6. Are you finished with your lecture? Silver is only one of a lot of statisticians, and he's not infallible. Rand American Life Panel composite is showing Obama up by nearly 5.

    Posted by: Butch | Oct 15, 2012 9:43:34 AM


  7. Debate's tomorrow. Let's talk AFTER that.

    Posted by: i could go on, but I won't | Oct 15, 2012 9:44:55 AM


  8. Markus, you tool, Silver isn't "a bit terrified" by polls showing that Obama's reelection could be threatened, as a statistician he's "terrified" by polls that are all over the map and show contradictory results.

    Posted by: Caliban | Oct 15, 2012 9:51:48 AM


  9. Andrea Mitchell and Chuck Todd both said this morning Colorado, Florida, and Iowa have all "slipped out of reach". It's funny all-important Florida with nearly DOUBLE the electoral votes of Ohio doesn't matter anymore.

    Posted by: MarkUs | Oct 15, 2012 10:15:25 AM


  10. The polls will continue to swing, as they always do!

    However, as voters become repulsed by the flip-flopping liar Romney is they will flip towards President Obama, permanently!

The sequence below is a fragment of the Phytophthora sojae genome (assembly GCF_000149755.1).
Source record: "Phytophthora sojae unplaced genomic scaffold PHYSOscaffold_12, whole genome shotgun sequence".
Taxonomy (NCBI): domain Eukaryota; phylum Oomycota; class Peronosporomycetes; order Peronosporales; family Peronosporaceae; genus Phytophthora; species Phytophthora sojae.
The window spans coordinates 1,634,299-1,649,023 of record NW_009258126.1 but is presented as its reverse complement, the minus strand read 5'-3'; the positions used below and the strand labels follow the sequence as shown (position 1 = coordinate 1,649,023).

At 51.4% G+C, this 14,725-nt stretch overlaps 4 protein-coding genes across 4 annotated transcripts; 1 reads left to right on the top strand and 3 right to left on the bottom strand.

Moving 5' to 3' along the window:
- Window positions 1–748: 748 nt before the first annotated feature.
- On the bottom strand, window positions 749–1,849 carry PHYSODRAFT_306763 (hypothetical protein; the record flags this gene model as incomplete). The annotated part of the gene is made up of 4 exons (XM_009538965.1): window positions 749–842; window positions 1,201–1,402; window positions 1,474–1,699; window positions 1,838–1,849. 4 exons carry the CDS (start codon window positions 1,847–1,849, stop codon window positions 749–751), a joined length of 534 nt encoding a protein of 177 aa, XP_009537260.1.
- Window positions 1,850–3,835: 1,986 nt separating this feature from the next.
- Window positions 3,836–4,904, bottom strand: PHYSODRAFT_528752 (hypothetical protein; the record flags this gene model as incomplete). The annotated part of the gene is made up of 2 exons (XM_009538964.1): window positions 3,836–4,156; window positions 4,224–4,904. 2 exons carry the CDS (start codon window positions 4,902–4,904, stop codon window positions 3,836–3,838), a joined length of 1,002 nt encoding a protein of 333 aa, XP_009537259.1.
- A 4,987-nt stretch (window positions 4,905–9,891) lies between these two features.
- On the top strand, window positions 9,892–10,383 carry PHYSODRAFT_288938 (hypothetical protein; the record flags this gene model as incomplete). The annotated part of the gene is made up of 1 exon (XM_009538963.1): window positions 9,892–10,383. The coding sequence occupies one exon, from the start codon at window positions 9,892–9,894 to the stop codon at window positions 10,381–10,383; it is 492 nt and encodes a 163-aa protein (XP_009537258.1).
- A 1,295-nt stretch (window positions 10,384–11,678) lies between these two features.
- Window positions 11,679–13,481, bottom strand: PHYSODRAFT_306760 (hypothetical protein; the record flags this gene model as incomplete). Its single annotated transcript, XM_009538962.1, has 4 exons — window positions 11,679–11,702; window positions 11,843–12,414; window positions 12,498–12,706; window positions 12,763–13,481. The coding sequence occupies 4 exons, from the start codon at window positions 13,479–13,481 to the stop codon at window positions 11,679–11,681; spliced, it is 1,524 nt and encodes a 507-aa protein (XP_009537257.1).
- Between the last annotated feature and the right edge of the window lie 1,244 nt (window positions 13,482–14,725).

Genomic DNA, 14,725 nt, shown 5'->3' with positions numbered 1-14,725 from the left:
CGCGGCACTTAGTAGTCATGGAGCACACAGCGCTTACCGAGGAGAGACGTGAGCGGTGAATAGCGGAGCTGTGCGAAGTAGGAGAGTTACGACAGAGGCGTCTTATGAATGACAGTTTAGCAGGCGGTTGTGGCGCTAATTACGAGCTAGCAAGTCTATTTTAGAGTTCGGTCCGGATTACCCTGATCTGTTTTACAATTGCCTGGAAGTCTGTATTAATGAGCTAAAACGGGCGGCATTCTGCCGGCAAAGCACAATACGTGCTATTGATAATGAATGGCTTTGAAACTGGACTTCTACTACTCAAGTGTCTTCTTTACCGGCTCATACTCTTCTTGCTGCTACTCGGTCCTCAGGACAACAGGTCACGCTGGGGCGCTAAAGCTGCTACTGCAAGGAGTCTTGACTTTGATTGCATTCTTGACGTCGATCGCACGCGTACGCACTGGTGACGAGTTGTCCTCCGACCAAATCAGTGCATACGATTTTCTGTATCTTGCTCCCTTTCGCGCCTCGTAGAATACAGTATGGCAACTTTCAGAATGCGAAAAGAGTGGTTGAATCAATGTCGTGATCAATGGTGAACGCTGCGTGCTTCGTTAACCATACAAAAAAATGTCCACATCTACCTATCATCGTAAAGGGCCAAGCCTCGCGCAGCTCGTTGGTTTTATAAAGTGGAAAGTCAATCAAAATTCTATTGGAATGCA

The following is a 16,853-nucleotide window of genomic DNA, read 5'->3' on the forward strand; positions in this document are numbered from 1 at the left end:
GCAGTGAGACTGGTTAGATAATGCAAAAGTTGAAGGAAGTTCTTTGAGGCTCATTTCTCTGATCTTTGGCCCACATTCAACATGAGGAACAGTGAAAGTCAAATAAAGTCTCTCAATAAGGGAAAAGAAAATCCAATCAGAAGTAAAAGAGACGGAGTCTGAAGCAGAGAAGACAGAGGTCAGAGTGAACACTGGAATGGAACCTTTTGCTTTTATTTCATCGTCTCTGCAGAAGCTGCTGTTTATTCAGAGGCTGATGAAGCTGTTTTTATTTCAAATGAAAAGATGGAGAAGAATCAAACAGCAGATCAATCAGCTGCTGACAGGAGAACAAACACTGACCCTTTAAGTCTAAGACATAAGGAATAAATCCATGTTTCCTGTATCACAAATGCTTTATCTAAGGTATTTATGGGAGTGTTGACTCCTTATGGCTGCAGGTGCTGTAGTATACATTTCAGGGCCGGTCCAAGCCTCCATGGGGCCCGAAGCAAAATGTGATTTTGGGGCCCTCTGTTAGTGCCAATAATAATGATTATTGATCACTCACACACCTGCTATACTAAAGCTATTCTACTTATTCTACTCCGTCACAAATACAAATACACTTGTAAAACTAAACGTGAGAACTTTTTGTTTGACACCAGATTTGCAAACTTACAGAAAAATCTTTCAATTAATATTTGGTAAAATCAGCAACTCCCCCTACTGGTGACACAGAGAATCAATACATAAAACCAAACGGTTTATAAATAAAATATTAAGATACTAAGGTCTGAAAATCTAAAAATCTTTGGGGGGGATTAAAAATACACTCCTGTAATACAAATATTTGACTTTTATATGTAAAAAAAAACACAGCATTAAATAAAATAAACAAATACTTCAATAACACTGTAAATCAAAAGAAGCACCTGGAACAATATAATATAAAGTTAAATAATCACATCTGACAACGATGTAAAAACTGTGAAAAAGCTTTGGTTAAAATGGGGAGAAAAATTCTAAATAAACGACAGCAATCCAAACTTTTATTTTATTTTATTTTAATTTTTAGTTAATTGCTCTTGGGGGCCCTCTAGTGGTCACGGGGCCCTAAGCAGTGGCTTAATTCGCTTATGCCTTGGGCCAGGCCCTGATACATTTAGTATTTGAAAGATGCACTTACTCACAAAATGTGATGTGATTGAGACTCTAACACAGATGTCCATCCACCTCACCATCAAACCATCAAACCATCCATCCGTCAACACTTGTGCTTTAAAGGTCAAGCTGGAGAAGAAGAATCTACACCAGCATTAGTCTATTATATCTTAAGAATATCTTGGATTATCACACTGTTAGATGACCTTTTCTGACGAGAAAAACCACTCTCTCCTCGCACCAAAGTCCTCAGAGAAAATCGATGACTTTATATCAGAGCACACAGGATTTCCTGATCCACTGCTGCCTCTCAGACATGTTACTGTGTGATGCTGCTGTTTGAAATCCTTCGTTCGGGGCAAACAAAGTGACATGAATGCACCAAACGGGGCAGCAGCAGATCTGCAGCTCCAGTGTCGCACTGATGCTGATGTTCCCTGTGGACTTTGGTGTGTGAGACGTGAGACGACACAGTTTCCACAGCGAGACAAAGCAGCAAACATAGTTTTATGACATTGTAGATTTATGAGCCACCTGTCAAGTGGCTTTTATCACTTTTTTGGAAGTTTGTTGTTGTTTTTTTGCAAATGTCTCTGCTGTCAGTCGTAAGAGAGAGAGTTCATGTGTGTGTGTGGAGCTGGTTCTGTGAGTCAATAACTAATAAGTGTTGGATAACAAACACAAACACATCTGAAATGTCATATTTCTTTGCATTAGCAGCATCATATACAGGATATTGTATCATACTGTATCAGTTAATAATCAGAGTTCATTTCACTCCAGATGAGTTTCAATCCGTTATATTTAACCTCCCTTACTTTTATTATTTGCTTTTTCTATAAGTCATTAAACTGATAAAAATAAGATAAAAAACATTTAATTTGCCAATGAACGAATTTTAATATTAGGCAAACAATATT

Posted by: BRAINS | Oct 15, 2012 10:37:27 AM


  11. Recognizing that Silver is a partisan hack and the NYT is a hack newspaper, I'm not quite sure of what Mr. Silver is "terrified". Beware wussy pollsters who use the word "terrified" when discussing polling results. It means his latte got cold before he could finish it.

    Posted by: jamal49 | Oct 15, 2012 10:51:34 AM


  12. JAMAL49: What Caliban said above to Markus, applies to you too.

    Take a reading comprehension course or something.

    Posted by: RyanInWyo (formerly RyanInSacto) | Oct 15, 2012 11:32:47 AM


  13. @Sanderson I'm as excited by that news as you are, but to be fair, the cohort that makes up early voters is much more likely to be composed of Obama supporters.

    Posted by: mike8787 | Oct 15, 2012 12:04:25 PM


  14. i listened to the morning discussion on msnbc with chuck todd of the current state of the race--taking into account the new washington post poll--which made it all sound very discouraging for obama at this poiint''